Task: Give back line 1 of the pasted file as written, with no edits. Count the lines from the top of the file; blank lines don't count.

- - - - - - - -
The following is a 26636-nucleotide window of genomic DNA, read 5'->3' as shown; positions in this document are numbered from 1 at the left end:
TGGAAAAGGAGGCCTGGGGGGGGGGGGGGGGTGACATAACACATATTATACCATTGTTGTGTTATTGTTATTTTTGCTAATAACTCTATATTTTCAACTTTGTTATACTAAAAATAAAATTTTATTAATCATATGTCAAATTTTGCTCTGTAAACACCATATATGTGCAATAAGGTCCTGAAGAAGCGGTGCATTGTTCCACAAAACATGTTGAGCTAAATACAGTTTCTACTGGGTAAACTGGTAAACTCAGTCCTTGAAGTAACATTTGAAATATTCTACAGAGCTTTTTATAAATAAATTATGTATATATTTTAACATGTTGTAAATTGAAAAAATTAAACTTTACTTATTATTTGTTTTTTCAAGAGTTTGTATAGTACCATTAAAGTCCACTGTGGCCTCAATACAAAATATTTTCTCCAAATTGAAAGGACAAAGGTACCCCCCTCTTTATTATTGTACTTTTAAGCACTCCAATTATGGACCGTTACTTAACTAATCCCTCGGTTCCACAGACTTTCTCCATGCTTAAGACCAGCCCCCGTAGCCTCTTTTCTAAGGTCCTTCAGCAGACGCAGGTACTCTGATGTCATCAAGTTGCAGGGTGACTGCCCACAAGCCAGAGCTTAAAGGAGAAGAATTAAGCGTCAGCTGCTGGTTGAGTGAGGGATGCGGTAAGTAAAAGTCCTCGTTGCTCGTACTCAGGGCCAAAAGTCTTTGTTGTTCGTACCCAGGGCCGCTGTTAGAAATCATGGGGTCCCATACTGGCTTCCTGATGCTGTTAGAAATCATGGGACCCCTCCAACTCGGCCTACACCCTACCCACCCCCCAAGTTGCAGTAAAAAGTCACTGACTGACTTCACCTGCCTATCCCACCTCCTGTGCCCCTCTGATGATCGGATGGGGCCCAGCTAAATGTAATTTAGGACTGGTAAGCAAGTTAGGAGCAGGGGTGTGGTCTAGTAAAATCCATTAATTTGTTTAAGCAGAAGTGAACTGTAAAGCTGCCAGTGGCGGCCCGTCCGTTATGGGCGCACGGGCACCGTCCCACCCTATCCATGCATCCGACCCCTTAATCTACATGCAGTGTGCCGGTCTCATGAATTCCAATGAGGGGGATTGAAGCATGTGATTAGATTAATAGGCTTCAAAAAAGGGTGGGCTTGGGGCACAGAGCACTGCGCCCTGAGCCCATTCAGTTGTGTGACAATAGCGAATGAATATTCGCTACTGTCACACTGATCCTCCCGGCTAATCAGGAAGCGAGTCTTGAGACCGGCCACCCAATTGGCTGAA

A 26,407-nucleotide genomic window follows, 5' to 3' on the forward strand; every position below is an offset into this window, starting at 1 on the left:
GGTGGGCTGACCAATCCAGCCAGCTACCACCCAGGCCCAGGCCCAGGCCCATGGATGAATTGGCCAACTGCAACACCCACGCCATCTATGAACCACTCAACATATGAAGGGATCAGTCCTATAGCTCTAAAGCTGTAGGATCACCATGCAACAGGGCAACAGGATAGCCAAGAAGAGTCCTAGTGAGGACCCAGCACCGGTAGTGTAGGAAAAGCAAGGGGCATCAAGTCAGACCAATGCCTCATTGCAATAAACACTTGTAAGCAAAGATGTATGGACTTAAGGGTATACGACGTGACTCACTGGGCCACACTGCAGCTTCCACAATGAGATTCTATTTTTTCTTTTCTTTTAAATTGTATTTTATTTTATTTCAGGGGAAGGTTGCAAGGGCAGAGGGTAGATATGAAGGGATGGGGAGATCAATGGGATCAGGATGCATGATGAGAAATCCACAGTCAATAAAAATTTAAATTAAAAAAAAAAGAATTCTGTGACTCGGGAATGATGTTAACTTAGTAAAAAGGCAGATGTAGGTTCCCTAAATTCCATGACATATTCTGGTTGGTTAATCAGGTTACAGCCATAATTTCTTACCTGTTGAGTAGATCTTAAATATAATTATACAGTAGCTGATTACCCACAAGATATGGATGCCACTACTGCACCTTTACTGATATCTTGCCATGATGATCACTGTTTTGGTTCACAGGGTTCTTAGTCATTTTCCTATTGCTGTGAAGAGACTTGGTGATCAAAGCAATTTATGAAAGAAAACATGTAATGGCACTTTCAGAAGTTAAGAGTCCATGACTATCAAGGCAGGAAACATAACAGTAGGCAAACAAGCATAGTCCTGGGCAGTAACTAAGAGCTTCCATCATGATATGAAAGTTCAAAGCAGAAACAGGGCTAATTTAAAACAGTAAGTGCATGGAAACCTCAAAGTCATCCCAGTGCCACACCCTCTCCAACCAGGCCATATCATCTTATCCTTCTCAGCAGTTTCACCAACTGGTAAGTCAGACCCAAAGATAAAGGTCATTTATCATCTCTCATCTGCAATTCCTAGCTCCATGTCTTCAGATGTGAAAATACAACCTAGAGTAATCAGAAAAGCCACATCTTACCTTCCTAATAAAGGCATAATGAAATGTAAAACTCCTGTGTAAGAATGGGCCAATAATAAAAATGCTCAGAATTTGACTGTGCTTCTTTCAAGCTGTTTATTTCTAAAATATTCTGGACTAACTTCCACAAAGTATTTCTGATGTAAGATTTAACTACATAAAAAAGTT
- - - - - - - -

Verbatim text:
The following is a 26636-nucleotide window of genomic DNA, read 5'->3' as shown; positions in this document are numbered from 1 at the left end: